Photo of Kweisi Mfume via Wikipedia
On the first day of Black History Month 2023, two lawmakers from the State of Maryland called for a broader recognition of Black history as an essential part of the American experience. The legislation, if passed, would direct the National Endowment for the Humanities (NEH) to dedicate more resources to amplify Black voices and help give Black history the place it deserves. The latest push comes amidst an ongoing conservation backlash against race-conscious education, especially on elementary and high school levels.
The State of Maryland has a long and proud history of Black residency. One of the founding states, Maryland was home to Mathias de Sousa, the first African-American to ever serve in a North American legislative. It was also the place where the original ‘Uncle Tom’ story took place. Despite being a slave state on the border, Maryland ultimately sided with the Union but remained part of the cultural South until the desegregation era. Figures such as Frederick Douglass, Harriet Tubman, and Justice Thurgood Marshall all hailed from the state, which today has a Black population of around two million, or 30% of the state total.
The latest piece of legislation was introduced by long-term Representative Kweisi Mfume in the House and long-term Senator Ben Cardin in the Senate. Both figures belong to the Democratic Party and Mr. Mfume has previously served as the President of the NAACP from 1996-2004.
The bill was introduced to the Congress on February 1st. The legislation, if passed, will create a 12-member council of presidential appointees tasked with advising the NEH on promoting Black voices, further the recognition of Black history and culture in the classrooms, and generate national understanding of Black contributions to the United States. Senator Ben Cardin explained on Twitter: “Any kind of censoring or shielding students from #BlackHistory is a disservice to our nation & the people who came before us. Black History IS this nation’s history.”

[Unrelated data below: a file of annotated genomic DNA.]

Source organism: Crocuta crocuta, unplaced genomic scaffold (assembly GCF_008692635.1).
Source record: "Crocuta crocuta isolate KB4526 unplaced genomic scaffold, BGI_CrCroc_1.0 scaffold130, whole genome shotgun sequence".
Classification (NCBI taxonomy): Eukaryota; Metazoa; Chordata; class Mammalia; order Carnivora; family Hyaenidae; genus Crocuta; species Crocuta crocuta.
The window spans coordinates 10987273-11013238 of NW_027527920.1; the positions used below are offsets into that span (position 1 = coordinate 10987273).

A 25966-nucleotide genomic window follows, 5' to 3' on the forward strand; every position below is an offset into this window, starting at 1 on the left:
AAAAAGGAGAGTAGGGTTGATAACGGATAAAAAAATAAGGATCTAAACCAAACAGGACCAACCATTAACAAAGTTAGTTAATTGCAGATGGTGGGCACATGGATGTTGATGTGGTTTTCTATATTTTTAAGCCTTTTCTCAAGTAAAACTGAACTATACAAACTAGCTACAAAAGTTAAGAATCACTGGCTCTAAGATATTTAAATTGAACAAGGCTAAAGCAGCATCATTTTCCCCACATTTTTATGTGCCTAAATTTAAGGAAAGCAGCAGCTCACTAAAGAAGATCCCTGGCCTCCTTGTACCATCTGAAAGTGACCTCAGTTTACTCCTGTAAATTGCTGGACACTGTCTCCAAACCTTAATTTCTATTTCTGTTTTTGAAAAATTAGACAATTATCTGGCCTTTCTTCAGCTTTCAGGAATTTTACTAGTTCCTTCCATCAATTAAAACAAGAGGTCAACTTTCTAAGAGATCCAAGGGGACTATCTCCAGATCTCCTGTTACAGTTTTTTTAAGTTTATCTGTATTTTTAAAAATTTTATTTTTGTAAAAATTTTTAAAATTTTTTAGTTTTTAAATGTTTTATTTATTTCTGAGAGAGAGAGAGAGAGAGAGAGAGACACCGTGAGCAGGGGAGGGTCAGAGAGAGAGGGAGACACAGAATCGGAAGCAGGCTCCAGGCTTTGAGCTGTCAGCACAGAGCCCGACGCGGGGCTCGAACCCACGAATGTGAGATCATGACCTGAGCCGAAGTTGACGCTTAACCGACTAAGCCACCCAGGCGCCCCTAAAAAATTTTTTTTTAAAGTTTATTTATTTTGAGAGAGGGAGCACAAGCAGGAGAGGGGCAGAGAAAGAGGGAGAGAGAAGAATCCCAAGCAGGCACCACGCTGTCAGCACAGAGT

Representative Mfume said in a statement accompanying the bill: “We must ensure that Black history is told fully and accurately in America. While the truth of our journey may not be the easiest to tell, it should be protected and celebrated because the story of African American people is intricate and integral to the story of the United States of America.”
The latest effort comes amidst what will be remembered as an intense and sustained conservative backlash against the teaching of Black history as a response to the Black Lives Matter movement in the early-2020s. At least 19 states have since banned education curriculum containing the so-called ‘Critical Race Theory’ (mostly around 2021), an umbrella used by MAGA Republicans to denote any race-conscious teaching of American history.
More recently, a new AP course on African-American studies has received sharp criticism from the Republican leadership. The course is being taught in Maryland at the Baltimore Polytechnic Institute, one of the only 60 schools in the country to participate in the pilot program. Senator Cardin has expressed his pride and support for the course to be taught in Maryland. It was recently revised to accommodate conservative concerns, and it is hard to tell the final form that will eventually find its way to the nation’s educational system.